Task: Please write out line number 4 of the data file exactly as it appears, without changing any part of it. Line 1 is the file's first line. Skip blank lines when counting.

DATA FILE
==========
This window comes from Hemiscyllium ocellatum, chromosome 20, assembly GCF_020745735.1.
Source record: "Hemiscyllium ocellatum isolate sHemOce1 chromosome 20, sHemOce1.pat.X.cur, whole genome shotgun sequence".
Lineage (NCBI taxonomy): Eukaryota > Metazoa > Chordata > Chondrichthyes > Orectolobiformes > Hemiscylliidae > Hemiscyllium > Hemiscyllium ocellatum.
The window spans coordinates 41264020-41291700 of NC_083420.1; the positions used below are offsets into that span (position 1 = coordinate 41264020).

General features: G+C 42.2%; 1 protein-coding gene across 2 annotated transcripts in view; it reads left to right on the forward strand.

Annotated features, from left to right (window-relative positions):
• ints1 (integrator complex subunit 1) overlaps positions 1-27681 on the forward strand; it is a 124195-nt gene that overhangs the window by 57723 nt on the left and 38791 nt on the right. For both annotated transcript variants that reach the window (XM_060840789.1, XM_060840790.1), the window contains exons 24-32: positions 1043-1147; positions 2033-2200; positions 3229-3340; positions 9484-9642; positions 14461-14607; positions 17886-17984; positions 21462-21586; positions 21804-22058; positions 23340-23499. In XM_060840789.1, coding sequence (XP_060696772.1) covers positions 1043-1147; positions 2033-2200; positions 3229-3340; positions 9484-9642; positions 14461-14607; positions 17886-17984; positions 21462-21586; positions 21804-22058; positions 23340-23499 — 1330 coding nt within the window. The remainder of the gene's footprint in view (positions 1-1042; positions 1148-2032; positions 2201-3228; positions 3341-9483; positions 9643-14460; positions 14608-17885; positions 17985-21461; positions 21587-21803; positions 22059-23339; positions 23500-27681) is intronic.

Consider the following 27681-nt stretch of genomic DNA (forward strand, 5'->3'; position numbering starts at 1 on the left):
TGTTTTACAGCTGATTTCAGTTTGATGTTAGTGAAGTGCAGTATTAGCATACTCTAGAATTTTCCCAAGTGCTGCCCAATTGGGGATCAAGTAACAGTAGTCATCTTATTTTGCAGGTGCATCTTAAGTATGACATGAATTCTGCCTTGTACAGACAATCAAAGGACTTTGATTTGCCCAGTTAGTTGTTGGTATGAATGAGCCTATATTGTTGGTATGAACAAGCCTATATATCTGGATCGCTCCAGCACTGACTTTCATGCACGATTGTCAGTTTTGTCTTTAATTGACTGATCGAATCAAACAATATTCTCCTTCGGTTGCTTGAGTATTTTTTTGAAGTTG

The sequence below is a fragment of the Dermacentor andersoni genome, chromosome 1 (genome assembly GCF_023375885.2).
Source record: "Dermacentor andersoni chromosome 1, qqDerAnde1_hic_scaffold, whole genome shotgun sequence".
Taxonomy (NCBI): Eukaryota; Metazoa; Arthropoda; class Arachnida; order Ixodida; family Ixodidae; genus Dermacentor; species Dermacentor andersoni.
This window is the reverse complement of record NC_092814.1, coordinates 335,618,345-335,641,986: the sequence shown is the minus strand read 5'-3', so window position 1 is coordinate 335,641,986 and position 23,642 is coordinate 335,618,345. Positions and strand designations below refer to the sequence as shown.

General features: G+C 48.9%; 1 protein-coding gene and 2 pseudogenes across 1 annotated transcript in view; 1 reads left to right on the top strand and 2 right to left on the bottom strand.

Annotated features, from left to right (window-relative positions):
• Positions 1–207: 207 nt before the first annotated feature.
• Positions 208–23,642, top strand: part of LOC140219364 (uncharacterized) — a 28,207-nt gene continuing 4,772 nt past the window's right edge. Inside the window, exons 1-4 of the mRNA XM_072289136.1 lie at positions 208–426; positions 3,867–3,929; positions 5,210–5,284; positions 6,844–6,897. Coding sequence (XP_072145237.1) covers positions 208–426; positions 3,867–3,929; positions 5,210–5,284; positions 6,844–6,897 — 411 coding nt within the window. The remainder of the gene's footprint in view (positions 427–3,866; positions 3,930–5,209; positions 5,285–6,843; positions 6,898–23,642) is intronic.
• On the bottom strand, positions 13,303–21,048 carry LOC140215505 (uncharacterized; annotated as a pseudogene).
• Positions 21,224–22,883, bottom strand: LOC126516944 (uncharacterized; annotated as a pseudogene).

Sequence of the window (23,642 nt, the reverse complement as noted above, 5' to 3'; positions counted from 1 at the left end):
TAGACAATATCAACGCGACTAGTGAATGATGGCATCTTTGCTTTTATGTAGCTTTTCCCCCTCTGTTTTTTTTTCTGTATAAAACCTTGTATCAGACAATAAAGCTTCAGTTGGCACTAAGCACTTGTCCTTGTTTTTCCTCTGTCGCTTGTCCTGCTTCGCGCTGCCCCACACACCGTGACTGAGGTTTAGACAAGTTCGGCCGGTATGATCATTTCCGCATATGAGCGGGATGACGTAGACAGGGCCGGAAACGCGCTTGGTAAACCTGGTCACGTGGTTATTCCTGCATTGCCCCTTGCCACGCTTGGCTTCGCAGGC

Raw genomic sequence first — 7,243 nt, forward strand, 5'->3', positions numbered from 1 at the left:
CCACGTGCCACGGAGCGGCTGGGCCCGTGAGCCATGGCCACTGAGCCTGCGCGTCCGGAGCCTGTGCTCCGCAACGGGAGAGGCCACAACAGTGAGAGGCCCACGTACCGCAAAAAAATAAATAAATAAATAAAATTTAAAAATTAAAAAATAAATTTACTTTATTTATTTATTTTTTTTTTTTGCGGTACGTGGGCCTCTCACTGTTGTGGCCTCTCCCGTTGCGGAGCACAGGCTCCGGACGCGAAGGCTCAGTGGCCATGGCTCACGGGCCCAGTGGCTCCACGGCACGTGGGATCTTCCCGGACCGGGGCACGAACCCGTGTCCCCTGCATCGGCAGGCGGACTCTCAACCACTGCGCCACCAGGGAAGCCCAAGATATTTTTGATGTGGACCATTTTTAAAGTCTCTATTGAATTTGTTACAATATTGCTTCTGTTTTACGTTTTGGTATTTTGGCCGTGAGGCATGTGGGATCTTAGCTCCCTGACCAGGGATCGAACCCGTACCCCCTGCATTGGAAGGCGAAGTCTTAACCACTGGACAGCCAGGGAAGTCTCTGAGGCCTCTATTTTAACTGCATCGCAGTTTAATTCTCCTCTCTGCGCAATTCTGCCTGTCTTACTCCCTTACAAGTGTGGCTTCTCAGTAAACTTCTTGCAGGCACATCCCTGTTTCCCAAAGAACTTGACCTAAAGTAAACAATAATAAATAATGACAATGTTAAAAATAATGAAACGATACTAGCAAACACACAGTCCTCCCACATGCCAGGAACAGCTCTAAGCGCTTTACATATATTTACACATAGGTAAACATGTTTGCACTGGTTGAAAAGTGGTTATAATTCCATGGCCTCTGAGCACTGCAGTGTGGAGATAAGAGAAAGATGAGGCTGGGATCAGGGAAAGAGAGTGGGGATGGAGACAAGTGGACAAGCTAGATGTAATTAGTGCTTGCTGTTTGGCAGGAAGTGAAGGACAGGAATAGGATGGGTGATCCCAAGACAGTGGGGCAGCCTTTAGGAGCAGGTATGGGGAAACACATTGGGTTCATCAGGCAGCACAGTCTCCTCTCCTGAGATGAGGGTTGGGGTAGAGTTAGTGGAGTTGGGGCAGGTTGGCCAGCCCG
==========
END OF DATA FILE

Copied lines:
The window spans coordinates 41264020-41291700 of NC_083420.1; the positions used below are offsets into that span (position 1 = coordinate 41264020).